Pakistan’s squad for the upcoming ICC World Cup will be announced this week, April 18th. Some of the players that will manage to make a place for themselves in the team are fairly obvious. Sarfraz Ahmed will of course lead the side as captain while also fulfilling his duties behind the stumps. In the bowling department, pacers Shaheen Afridi and Hasan Ali will help lead the charge while Shadab Khan and Imad Wasim will spearhead the spin attack. The batting line-up will undoubtedly include regulars Babar Azam, Fakhar Zaman and Mohammad Hafeeez.
However, which players will be able to nab the remaining spots in the squad is being hotly debated by Pakistani cricket fans.
Mohammad Amir has been heavily criticised for his lack of wickets since the 2017 Champions Trophy and his alarmingly high average in recent matches has been a cause for concern. But what the critics tend to ignore is that he has maintained a low economy rate, which is an important factor considering scores of above 300 are now a norm in one-day internationals (ODIs). However, a deeper look at the statistics of his fellow pacers reveals that their economy rate is only slightly higher. Therefore, considering recent performances, most would wager that Amir has not justified his inclusion in the team. In my opinion however, we can’t put too much emphasis on statistics alone.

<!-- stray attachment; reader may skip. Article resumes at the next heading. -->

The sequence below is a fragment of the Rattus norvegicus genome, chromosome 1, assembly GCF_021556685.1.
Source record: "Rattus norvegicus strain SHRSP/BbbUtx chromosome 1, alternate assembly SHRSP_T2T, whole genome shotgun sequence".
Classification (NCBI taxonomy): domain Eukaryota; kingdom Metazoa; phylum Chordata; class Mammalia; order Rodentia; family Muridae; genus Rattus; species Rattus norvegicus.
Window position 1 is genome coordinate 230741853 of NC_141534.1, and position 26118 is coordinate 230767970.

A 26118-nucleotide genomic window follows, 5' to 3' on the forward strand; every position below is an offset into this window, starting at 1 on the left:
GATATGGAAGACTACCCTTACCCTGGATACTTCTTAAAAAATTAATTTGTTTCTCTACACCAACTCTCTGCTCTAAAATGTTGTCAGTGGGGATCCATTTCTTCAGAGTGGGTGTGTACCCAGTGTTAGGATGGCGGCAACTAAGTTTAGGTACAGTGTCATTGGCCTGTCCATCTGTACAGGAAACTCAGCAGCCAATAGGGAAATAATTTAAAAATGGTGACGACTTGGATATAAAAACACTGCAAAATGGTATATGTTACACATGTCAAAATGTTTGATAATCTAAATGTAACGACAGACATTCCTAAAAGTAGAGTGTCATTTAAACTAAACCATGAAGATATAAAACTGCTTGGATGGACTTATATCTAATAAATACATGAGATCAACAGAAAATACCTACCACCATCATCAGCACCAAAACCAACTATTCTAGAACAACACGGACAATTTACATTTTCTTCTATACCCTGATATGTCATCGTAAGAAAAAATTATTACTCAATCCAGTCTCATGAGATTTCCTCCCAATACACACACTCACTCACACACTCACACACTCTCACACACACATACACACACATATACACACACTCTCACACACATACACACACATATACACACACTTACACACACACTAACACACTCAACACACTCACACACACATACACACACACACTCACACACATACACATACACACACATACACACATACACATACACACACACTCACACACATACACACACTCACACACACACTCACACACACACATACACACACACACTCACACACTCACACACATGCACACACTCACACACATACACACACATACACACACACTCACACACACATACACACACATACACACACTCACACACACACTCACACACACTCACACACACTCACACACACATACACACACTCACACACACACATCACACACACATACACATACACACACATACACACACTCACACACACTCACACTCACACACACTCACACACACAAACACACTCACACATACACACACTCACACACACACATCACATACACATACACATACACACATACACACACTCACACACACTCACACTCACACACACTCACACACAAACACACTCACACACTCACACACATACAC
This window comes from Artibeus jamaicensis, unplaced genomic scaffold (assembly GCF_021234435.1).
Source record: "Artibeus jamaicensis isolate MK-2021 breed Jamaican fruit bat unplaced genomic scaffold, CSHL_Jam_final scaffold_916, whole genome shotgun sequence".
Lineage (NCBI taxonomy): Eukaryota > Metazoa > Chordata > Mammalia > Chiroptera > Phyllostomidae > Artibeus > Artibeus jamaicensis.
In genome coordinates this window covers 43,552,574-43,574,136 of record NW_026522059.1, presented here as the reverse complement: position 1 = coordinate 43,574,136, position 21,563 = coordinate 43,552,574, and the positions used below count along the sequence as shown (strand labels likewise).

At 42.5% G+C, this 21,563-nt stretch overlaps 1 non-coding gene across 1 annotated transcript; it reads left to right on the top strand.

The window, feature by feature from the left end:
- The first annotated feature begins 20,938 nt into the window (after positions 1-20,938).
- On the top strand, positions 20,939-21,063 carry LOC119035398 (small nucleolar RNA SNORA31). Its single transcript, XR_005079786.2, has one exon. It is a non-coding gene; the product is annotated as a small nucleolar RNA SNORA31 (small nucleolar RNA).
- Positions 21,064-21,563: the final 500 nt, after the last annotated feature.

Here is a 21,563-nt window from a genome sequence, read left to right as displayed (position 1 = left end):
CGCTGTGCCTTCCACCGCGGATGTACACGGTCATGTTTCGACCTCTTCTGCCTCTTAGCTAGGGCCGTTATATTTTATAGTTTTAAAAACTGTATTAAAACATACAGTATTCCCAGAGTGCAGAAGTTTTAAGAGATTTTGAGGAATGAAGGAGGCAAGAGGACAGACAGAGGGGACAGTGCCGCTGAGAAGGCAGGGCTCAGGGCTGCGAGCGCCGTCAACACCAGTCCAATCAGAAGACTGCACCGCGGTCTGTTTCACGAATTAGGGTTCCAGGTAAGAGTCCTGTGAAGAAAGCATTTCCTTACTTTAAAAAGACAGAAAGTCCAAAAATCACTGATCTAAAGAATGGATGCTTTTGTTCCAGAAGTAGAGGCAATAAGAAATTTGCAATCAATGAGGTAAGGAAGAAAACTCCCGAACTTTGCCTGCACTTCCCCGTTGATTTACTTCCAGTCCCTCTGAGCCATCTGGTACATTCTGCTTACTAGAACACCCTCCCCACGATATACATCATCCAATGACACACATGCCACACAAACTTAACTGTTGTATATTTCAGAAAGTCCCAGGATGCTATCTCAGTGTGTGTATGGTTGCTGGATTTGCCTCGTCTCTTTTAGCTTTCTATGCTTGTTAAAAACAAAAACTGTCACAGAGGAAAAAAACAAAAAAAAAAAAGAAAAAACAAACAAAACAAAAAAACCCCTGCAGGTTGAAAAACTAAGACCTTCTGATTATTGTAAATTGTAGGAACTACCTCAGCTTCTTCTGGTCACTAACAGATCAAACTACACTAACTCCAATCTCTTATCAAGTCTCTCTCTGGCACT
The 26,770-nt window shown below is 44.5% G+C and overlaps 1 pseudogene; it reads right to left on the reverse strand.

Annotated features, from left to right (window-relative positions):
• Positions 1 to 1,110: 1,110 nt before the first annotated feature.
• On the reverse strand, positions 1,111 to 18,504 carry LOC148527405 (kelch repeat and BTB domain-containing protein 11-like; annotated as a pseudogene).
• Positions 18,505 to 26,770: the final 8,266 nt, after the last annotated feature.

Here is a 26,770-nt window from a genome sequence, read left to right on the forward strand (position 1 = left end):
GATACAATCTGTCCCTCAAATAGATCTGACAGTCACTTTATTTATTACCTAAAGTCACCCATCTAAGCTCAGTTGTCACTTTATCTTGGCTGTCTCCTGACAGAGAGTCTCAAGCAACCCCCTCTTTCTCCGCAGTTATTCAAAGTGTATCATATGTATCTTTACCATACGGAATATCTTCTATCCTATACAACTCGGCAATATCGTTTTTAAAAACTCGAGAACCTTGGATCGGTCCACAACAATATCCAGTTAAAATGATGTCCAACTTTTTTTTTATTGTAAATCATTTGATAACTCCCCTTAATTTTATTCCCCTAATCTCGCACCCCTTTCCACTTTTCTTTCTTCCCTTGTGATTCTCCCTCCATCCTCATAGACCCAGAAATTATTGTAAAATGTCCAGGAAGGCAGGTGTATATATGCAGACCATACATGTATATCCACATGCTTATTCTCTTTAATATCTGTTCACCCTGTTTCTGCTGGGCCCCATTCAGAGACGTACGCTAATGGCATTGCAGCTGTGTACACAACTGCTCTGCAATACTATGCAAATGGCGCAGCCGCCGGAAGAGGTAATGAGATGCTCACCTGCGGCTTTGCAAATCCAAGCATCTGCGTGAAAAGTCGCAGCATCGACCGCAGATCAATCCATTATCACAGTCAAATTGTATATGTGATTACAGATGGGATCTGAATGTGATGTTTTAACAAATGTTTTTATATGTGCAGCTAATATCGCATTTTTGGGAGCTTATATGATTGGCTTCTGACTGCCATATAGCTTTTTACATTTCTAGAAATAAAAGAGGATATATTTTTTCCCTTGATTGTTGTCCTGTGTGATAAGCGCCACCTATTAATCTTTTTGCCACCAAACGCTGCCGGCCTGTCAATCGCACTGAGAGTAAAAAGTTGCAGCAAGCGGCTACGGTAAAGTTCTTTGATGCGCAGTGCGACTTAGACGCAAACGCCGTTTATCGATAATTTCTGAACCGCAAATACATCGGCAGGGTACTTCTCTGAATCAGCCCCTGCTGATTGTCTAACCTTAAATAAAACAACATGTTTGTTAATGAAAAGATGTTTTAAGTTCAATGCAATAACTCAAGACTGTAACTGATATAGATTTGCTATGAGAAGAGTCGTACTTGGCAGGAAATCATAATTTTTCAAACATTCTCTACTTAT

The fact of the matter is that Amir has consistently delivered in the big matches and has proven himself to be a real match-winner. Furthermore, in a pressure situation, a bowler like Usman Shinwari is more likely to lose the plot and leak a lot of runs, while Amir can readily provide a certain degree of stability by controlling the run rate. Amir is a player who embodies the maxim, ‘Cometh the hour, cometh the man,’ since he always rises to the occasion, with the most obvious example being his performance against India in the final of the Champions Trophy.
So that leaves us with either Faheem Ashraf or Shinwari to fill the last bowling spot. It’s a difficult call. On the face of it, leaving out Shinwari would seem unfair considering he has been the best fast bowler of late, while Ashraf hasn’t shown any brilliance with the ball in hand. Other than the five wickets he took against a poor Zimbabwean side, Ashraf has been an average bowler. Plus, his batting has been unimpressive and he has failed to earn the title of a genuine all-rounder despite the team management giving him ample chances to prove his mettle with the bat.
So, am I in favour of Shinwari? Not entirely. He is a boom or bust kind of bowler. On a good day, he can win you matches with a fiery spell, but on a bad day he can be thrashed severely and in doing so can cost the team heavily.
I also have a sneaking suspicion that the English playing conditions will favour Ashraf’s style of play. As a result, I’m picking Ashraf, who is perhaps the safer option out of the two.
Now, let’s talk about the openers.